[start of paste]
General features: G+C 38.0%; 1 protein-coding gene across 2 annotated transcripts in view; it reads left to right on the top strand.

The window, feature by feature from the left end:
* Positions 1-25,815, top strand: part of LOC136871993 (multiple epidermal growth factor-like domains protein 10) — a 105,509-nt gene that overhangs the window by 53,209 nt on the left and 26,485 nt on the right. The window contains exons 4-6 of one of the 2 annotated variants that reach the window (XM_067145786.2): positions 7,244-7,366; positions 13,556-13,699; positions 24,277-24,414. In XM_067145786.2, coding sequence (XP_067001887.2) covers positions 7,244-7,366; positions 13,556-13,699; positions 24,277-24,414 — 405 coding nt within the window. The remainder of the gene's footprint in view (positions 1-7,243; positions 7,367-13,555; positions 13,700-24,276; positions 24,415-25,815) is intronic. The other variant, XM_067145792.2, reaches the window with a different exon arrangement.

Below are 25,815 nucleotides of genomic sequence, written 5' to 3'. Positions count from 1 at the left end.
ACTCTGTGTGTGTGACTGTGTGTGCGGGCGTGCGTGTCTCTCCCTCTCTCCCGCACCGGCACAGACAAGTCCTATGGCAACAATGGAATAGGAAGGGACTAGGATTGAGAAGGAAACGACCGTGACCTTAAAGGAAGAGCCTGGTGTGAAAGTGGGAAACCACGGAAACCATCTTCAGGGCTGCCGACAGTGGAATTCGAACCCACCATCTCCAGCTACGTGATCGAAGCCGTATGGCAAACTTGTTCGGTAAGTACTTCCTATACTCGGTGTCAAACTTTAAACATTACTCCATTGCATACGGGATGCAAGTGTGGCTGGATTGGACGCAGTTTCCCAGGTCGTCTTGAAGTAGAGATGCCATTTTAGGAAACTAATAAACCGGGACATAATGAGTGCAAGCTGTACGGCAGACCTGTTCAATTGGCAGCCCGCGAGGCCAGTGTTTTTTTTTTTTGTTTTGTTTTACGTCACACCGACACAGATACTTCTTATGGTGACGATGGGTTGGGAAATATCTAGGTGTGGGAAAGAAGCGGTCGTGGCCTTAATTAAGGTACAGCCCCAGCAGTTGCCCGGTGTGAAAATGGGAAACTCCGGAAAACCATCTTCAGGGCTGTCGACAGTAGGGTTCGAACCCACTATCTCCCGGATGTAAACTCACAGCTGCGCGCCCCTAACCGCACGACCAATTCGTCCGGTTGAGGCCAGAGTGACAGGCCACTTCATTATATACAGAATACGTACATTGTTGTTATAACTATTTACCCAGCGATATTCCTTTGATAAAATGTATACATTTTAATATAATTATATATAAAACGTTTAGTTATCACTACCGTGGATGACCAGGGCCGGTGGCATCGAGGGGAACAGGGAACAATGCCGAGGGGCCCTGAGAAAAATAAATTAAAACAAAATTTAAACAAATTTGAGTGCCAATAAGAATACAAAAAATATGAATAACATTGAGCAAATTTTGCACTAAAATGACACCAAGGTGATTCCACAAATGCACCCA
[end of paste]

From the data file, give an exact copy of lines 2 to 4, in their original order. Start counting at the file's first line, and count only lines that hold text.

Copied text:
The window, feature by feature from the left end:
* Positions 1-25,815, top strand: part of LOC136871993 (multiple epidermal growth factor-like domains protein 10) — a 105,509-nt gene that overhangs the window by 53,209 nt on the left and 26,485 nt on the right. The window contains exons 4-6 of one of the 2 annotated variants that reach the window (XM_067145786.2): positions 7,244-7,366; positions 13,556-13,699; positions 24,277-24,414. In XM_067145786.2, coding sequence (XP_067001887.2) covers positions 7,244-7,366; positions 13,556-13,699; positions 24,277-24,414 — 405 coding nt within the window. The remainder of the gene's footprint in view (positions 1-7,243; positions 7,367-13,555; positions 13,700-24,276; positions 24,415-25,815) is intronic. The other variant, XM_067145792.2, reaches the window with a different exon arrangement.

Below are 25,815 nucleotides of genomic sequence, written 5' to 3'. Positions count from 1 at the left end.